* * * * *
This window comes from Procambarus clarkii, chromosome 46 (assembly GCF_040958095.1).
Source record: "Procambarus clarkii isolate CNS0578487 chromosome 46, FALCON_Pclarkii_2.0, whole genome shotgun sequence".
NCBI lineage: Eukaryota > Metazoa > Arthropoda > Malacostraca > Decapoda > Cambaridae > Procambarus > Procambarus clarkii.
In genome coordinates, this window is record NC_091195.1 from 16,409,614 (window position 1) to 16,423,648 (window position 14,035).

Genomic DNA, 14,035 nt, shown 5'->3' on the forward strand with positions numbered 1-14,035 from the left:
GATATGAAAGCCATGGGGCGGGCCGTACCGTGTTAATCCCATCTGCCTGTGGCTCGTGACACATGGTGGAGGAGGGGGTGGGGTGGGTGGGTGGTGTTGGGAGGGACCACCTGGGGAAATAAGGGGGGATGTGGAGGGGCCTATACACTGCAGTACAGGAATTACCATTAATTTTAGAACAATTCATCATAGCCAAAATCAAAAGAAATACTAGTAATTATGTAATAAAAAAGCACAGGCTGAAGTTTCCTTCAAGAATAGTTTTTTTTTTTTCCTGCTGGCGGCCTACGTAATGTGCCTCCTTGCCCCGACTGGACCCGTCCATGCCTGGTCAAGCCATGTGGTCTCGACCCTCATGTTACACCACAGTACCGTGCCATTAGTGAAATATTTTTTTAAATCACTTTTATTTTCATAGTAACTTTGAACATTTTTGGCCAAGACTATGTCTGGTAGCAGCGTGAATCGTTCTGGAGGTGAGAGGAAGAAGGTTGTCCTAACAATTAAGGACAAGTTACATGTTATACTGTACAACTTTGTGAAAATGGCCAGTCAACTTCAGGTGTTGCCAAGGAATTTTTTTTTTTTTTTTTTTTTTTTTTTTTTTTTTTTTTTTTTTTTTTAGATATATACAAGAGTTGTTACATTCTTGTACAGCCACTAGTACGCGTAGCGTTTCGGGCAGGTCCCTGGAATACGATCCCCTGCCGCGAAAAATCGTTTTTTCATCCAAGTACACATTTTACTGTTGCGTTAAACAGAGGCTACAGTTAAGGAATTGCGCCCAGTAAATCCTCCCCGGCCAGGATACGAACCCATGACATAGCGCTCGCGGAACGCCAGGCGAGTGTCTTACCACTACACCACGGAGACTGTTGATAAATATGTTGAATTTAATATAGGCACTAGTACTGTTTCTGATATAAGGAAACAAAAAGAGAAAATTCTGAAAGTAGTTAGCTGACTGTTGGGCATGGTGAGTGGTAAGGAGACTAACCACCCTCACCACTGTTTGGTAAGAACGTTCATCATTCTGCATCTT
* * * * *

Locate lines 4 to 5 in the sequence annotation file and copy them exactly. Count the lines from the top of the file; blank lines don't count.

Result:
In genome coordinates, this window is record NC_091195.1 from 16,409,614 (window position 1) to 16,423,648 (window position 14,035).

Genomic DNA, 14,035 nt, shown 5'->3' on the forward strand with positions numbered 1-14,035 from the left: